Since the Observer recently named Charlie Palmer at The Joule the city's Best Fancy Restaurant in this year's Best of Dallas issue, we thought now would be a good time to get a look at the man behind the kitchen, executive chef Scott Romano.
Like many of the chefs we have interviewed for this series, Romano began his road to executive chef by washing dishes. He started among the suds in a Middletown, New Jersey, pizzeria and by age 15 was making pies. Soon he moved on to Romano's Macaroni Grill. (No, he's not related.)
"At Macaroni Grill I met the general manager, who had graduated from the bachelor's program from the CIA [Culinary Institute of America], and he encouraged me to visit the campus. I went up and spoke with them, and went home and told my dad I started school in three weeks," Romano recalls.
His dad, a firefighter, nearly had a heart attack -- not because his son wanted to become a chef but because he faced bankrolling tuition at one of the country's most expensive culinary schools
After graduating -- paying for the education all worked out somehow, as it often seems to do -- Romano found himself in Charlie Palmer's internship program. Soon after, he was in the Flatiron district in Manhattan, running Palmer's neighborhood restaurant, Alva, as chef de cuisine. In 2002, he reinvented Alva as Kitchen 22 and opened a second restaurant, Kitchen 82, on the city's Upper West Side.
"In 2004, chef Palmer asked me if I wanted to run Astra in LA. So I went from running a 150 seat restaurant and an 80 seat restaurant to catering the HBO Awards for 1,800 people. It was a big jump for me. A huge learning curve," Romano says.
About a year later, Palmer sold his interests in Los Angeles to Wolfgang Puck, and Romano found himself working for the California legend. He was moved to Puck's Spago, working under chef Lee Hefter. "I learned so much from him, and it was a tremendous experience," Romano says.
Later Romano was asked to help open a new Puck restaurant in Las Vegas, but was lured by Palmer once again to help open a Reno, Nevada, restaurant with chef Matt Hill and then was dispatched to Dallas to run the restaurant at Joule, which opened December 17, 2007.
"One of my favorite features here is the dry-aging room. We dry our own sirloins for 23 to 28 days," Romano says. "I have two very talented sous chefs who run the charcuterie program, Richard Blankenship and Taylor Kearney. Right now we have about six prosciutto's hanging, one of them has been in there for eight months. We have all sorts of beautiful meats curing, including a duck prosciutto and a lamb prosciutto. We cure over 30 things," Romano says.
The aging locker can be partially seen from Charlie Palmer's main dining room as dangling cuts of meat cast shadows on an semi-opaque back-lit window. The restaurant procures two whole hogs each week for the charcuterie program.
"When I was sous for chef [Palmer] at Aureole we would cure meats in the wine room because it is the best environment for charcuterie. Charlie would come down and see this and would say we had more meat in the wine room than wine, you guys have to chill out. And it was true. So when we opened this place he actually built me my own room and said to keep out of the wine room," Romano says with a laugh.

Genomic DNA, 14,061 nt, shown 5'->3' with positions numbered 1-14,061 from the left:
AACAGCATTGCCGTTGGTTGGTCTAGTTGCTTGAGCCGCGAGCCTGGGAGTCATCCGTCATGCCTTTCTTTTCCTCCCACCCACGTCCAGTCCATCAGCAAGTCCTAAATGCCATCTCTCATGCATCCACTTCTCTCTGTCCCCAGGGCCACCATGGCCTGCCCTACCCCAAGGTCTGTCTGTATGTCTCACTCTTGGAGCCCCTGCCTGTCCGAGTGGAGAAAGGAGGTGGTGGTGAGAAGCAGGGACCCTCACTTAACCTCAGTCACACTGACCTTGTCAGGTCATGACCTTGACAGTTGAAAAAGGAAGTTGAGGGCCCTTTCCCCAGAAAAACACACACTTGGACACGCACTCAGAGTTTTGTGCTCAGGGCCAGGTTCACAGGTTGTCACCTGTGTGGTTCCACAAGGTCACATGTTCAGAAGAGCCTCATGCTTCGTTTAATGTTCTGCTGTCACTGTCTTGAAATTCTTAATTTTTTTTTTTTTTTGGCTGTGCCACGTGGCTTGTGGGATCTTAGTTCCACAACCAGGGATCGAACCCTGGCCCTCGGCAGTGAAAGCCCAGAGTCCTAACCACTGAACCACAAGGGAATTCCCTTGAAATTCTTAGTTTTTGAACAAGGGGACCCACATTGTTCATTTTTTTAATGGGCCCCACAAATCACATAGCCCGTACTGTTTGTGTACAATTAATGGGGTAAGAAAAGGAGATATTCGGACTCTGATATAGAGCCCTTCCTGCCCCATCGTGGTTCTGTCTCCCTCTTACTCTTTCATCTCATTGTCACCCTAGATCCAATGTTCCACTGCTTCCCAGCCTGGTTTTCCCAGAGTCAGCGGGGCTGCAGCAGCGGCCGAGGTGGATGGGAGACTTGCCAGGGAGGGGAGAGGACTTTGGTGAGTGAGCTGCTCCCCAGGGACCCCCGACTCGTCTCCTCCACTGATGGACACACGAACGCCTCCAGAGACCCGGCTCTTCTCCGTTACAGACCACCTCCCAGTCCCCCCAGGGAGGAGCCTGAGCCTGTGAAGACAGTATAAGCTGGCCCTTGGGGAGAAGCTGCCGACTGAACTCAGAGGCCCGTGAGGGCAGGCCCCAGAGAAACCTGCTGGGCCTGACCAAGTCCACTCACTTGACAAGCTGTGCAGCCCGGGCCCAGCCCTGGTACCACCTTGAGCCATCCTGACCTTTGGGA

Although the restaurant stays busy with hotel guests and downtown's growing population of residents, it still maintains an active event program. Among them is the upcoming Big Red Epicurean Weekend, featuring celebrity chefs, sommeliers and food and wine enthusiasts from across the country united to celebrate Texas wines and food. It will include an Iron Chef type of an exhibition with Charlie Palmer and Dean Fearing battling Top Chef upstarts Michael and Brian Voltaggio. This year's event takes place November 5 and benefits the North Texas Food bank.
As far as weekly features that should entice nearly everyone is the Palmer happy hour each Thursday, when the bar menu drops to half price. During happy hour, a large charcuterie plate served with house-canned spicy green beans and thick slices of potato bread is $7, and the signature bacon- and jalapeno- stuffed quail legs are $5.
Bar Bites, available until 2 a.m., include the lobster corn dogs that Romano came up with for a demonstration he did at the State Fair a few years back. He also sends out the fried lobster as his evening dinner amuse.
In Romano's down time you can find him hunting or spending time with his fiancee, who also works in the food industry at the Elbow Room. From the son of a New Jersey firefighter to working for one of the nation's most respected restauranteurs, Scott Romano has been heartily welcomed as one of Dallas' most respected young /chefs .
Find out more about Romano tomorrow when he answers questions about where he likes to hang out for a beer and who his pick is in the ongoing taco wars. Friday, we enter the kitchen at the Joule for a recipe you can make at home -- but might be better left to the chef.
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